Fourth

Decoded Chats – fourth edition featuring Sarah Drasner on SVG

At SmashingConf Freiburg I took some time to interview Sarah Drasner on SVG.

In this interview we covered what SVG can bring, how to use it sensibly and what pitfalls to avoid.

You can see the video and get the audio recording of our chat over at the Decoded blog:

helicopter interrupting the interview with Sarah

Sarah is a dear friend and a lovely person and knows a lot about animation and SVG.

Here are the questions we covered:

  1. SVG used to be a major “this is the future of the web” and then it vanished for a while. What is the reason of the new interest in a format that old?
  2. Tooling in SVG seems to be still lagging behind in what Flash gave us. Are there any good tools that have – for example – a full animation timeline?
  3. SVG syntax on first glance seems rather complex due to its XML format and lots of shortcut notations. Or is it just a matter of getting used to it?
  4. Coordinate systems seem to be easy to understand, however when it comes to dynamic coordinate systems and vector basics people get lost much easier. When you teach, is this an issue?
  5. What about prejudices towards SVG? It is rumoured to be slow and very memory intense. Is this true?
  6. Presets of tools seem to result in really large SVG files which is why we need extra tools to optimise them. Is this improving with the new-found interest in SVG?
  7. There seems to be a “war of animation tools”. You can use SVG, CSS Animations, The Web Animation API, or JavaScript libraries. What can developer do about this? Should we learn all of them?
  8. There are security issues with linking to external SVG files which makes them harder to use than – for example – images. This can be discouraging and scary for implementers, what can we do there?
  9. Does SVG live in the uncanny valley between development and design?
  10. Is there one thing you’d love people to stop saying about SVG as it is not true but keeps coming up in conversations?

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Help making the fourth industrial revolution less scary

Last week I spent in Germany at an event sponsored by the government agency for unemployment covering the issue of digitalisation of the job market and the subsequential loss of jobs.

me, giving a keynote on machine learning and work

When the agency approached me to give a keynote on the upcoming “fourth industrial revolution” and what machine learning and artificial intelligence means for the job market I was – to put it mildly – bricking it. All the other presenters at the event had several doctor titles and were professors of this and that. And here I was, being asked to deliver the “future” to an audience of company owners, university professors and influential people who decide the employment fate of thousands of people.

Expert Panel

I went into hermit mode and watched, read and translated dozens of videos and articles on AI and the work environment. In the end, I took a more detailed look at the conference schedule and realised that most of the subject matter data will be covered by the presenter before me.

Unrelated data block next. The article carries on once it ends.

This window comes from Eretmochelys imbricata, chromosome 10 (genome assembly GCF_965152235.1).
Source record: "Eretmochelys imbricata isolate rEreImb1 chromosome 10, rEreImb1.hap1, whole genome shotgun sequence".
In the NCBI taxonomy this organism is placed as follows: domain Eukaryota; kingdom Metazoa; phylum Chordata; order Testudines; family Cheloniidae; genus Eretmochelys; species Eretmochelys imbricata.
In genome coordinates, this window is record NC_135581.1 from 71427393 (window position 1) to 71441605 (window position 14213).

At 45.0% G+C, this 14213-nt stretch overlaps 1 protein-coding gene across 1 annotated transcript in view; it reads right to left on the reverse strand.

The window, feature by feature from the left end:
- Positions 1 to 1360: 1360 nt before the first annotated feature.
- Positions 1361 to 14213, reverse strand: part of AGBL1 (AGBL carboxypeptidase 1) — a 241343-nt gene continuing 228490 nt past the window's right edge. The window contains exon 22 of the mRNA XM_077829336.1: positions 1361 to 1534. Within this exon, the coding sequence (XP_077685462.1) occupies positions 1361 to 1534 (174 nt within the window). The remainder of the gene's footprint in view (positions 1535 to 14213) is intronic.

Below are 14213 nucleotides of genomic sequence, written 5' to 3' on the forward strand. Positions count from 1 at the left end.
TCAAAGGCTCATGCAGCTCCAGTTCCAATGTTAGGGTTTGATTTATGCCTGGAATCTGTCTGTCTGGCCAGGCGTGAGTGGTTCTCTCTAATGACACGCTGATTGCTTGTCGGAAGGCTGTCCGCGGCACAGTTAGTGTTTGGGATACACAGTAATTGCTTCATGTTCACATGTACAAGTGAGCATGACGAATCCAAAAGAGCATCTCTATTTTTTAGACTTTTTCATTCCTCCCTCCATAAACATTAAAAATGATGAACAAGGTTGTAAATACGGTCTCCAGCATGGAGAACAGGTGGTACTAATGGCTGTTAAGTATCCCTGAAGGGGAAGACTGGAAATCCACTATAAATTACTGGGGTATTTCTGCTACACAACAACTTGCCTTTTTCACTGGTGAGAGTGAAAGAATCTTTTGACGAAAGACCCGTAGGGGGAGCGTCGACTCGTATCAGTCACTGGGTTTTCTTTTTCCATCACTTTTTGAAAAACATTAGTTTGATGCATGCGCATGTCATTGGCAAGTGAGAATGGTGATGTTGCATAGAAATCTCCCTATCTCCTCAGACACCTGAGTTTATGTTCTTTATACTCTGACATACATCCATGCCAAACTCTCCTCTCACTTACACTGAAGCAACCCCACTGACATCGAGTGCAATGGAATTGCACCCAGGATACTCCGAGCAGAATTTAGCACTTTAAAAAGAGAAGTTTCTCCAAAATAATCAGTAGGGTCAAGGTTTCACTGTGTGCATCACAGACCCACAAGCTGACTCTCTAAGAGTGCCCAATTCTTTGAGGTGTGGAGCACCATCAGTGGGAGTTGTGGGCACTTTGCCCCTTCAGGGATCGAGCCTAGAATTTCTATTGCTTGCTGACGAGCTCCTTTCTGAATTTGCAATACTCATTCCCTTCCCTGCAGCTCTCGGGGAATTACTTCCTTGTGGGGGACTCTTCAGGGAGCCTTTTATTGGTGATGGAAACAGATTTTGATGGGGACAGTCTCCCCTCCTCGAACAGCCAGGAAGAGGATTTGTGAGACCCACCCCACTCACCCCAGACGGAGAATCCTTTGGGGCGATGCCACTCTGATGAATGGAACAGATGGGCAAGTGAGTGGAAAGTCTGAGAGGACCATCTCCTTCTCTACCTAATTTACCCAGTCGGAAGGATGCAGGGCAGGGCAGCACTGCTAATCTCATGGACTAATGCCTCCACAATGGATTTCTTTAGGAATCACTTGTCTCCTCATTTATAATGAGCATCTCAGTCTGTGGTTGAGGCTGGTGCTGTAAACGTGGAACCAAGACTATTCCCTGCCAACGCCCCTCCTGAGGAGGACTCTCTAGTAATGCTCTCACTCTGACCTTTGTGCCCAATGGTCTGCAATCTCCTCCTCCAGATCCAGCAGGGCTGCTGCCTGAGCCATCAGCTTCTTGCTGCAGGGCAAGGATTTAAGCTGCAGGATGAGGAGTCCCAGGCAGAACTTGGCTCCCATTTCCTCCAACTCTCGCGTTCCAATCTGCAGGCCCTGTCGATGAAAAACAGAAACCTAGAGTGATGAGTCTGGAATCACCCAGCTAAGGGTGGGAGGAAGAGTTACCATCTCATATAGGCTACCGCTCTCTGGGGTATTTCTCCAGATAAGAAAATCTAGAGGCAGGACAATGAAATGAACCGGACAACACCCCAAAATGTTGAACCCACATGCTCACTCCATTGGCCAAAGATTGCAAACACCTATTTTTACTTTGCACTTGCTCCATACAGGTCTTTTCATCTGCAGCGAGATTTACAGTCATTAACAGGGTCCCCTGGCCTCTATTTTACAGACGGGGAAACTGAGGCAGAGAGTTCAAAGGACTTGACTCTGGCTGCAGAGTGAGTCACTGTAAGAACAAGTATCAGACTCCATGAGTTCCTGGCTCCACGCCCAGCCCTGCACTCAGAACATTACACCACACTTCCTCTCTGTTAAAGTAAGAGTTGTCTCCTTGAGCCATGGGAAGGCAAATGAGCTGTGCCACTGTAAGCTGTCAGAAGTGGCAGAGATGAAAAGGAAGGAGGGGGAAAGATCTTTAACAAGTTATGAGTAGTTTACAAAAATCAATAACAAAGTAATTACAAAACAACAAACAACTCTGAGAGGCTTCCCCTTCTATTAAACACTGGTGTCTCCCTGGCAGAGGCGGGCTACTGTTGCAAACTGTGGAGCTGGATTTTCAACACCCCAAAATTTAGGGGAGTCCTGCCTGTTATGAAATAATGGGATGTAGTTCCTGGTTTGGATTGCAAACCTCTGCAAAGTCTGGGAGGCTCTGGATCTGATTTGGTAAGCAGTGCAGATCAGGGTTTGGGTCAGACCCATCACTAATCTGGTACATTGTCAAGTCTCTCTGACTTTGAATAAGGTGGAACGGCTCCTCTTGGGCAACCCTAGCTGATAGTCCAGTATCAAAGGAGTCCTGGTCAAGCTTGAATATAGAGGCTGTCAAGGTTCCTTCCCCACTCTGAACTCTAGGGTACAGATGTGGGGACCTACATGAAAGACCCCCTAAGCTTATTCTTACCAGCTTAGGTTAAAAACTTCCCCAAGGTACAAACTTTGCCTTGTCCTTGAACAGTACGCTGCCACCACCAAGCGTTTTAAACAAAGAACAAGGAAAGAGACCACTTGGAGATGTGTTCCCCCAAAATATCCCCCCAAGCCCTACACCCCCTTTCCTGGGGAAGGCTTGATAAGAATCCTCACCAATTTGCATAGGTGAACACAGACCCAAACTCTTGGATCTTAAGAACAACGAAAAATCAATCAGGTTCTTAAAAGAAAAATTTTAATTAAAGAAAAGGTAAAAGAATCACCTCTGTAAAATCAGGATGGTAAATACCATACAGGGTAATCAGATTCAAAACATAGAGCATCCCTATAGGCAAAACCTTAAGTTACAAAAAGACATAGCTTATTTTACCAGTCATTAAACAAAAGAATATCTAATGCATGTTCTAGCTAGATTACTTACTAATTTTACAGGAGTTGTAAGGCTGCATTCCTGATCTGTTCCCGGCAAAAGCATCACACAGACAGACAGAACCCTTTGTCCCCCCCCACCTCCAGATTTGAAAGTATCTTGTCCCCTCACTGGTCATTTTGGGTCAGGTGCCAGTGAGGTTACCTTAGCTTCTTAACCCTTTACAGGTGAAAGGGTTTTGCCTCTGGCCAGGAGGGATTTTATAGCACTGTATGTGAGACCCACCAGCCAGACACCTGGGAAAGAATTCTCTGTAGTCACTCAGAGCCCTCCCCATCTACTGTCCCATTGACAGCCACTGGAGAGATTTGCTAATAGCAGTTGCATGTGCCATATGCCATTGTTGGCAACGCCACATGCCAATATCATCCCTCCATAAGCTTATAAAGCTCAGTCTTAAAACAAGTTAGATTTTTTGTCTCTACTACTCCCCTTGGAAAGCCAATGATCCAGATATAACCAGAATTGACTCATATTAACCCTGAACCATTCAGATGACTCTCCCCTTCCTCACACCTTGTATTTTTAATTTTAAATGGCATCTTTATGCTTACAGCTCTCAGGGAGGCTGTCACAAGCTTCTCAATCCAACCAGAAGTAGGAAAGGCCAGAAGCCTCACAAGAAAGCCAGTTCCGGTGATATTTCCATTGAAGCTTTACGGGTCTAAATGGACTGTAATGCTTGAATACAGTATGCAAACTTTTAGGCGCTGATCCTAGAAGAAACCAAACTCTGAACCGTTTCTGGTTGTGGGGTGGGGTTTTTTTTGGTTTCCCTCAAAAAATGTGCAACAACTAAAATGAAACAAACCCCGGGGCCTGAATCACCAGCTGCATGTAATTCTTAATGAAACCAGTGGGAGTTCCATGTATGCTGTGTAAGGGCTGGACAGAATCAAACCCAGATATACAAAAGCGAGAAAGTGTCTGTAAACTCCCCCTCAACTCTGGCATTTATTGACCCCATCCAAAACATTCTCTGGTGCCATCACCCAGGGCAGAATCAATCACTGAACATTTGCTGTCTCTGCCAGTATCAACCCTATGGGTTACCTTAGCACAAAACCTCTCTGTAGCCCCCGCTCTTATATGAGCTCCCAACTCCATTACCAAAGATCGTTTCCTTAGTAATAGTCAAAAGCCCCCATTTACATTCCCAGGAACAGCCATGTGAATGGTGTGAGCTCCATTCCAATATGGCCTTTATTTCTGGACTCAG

Thus I delivered a talk covering the current situation of AI and what it means for us as job seekers and employers. The slides and screencast are in German, but I am looking forward to translating them and maybe deliver them in a European frame soon.

The slide deck is on Slideshare, and even without knowing German, you should get the gist:

The screencast is on YouTube:

The feedback was overwhelming and humbling. I got interviewed by the local TV station where I mostly deflected all the negative and defeatist attitude towards artificial intelligence the media loves to portrait.

tv interview

I also got a half page spread in the local newspaper where – to the amusement of my friends – I was touted a “fascinating prophet”.

Newspaper article

During the expert panel on digital security I had a few interesting encounters. Whilst in general it felt tough to see how inflexible and outdated some of the attitudes of companies towards computers were, there is a lot of innovation happening even in rural areas. I was especially impressed with the state of robots in warehouses and the investment of the European Union in Blockchain solutions and security research.

One thing I am looking forward to is working with a cybersecurity centre in the area giving workshops on social engineering and security of iOT.

A few things I learned and I’d like you to also consider:

  • We are at the cusp – if not in the middle of – a new digital revolution
  • Our job as people in the know is to reach out to those who are afraid of it and give out sensible information as a counter point to some of the fearmongering of the press
  • It is incredibly rewarding to go out of our comfort zone and echo chamber and talk to people with real business and social change issues. It humbles you and makes you wonder just how you ended up knowing all that we do.
  • The good social aspects of our jobs could be a blueprint for other companies to work and change to be resilient towards replacement by machines
  • German is hard 🙂

So, be brave, offer to present at places not talking about the latest flavour of JavaScript or CSS preprocessing. The world outside our echo chamber needs us.

Or as the interrupters put it: What’s your plan for tomorrow?

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